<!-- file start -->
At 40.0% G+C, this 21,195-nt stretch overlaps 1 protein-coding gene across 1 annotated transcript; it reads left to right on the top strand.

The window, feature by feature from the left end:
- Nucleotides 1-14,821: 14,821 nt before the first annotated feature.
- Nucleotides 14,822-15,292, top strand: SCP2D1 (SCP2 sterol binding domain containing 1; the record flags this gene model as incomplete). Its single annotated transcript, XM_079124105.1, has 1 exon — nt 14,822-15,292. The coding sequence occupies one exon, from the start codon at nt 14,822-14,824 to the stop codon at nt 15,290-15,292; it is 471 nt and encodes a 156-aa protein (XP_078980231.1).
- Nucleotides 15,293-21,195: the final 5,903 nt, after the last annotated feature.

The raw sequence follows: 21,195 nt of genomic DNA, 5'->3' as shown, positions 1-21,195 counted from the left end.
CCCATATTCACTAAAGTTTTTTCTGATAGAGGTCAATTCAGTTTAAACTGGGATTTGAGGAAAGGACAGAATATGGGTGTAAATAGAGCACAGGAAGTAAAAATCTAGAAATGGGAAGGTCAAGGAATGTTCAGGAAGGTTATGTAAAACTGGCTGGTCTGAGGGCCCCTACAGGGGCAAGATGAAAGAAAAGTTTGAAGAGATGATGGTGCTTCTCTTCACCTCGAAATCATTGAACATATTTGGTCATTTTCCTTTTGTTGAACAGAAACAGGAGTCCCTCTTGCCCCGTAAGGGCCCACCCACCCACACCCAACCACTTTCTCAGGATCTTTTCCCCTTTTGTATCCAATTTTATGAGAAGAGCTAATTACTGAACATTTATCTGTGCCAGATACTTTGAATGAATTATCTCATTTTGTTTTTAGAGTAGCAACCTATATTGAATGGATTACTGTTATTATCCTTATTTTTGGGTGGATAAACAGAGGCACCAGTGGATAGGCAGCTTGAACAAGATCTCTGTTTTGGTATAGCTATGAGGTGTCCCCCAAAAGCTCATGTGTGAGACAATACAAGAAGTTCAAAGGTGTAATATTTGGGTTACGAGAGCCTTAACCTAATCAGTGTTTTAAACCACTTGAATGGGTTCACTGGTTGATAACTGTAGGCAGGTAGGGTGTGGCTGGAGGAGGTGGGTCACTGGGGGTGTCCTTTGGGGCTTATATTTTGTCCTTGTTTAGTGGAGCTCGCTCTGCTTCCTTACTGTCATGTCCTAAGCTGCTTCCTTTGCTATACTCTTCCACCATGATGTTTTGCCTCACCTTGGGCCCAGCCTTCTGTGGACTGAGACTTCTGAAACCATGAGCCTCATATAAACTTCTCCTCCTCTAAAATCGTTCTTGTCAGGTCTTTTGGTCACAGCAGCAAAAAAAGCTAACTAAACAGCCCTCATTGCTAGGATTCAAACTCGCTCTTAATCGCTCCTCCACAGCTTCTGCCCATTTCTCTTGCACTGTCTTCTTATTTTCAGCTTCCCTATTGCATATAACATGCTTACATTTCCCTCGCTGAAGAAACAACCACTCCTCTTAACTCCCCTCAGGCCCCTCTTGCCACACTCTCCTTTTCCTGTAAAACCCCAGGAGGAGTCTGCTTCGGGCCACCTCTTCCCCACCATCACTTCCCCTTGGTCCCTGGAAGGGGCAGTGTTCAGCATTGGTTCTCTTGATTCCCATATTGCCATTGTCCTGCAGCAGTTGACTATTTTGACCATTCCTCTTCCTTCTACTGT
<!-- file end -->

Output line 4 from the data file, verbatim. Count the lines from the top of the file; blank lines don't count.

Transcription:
- Nucleotides 14,822-15,292, top strand: SCP2D1 (SCP2 sterol binding domain containing 1; the record flags this gene model as incomplete). Its single annotated transcript, XM_079124105.1, has 1 exon — nt 14,822-15,292. The coding sequence occupies one exon, from the start codon at nt 14,822-14,824 to the stop codon at nt 15,290-15,292; it is 471 nt and encodes a 156-aa protein (XP_078980231.1).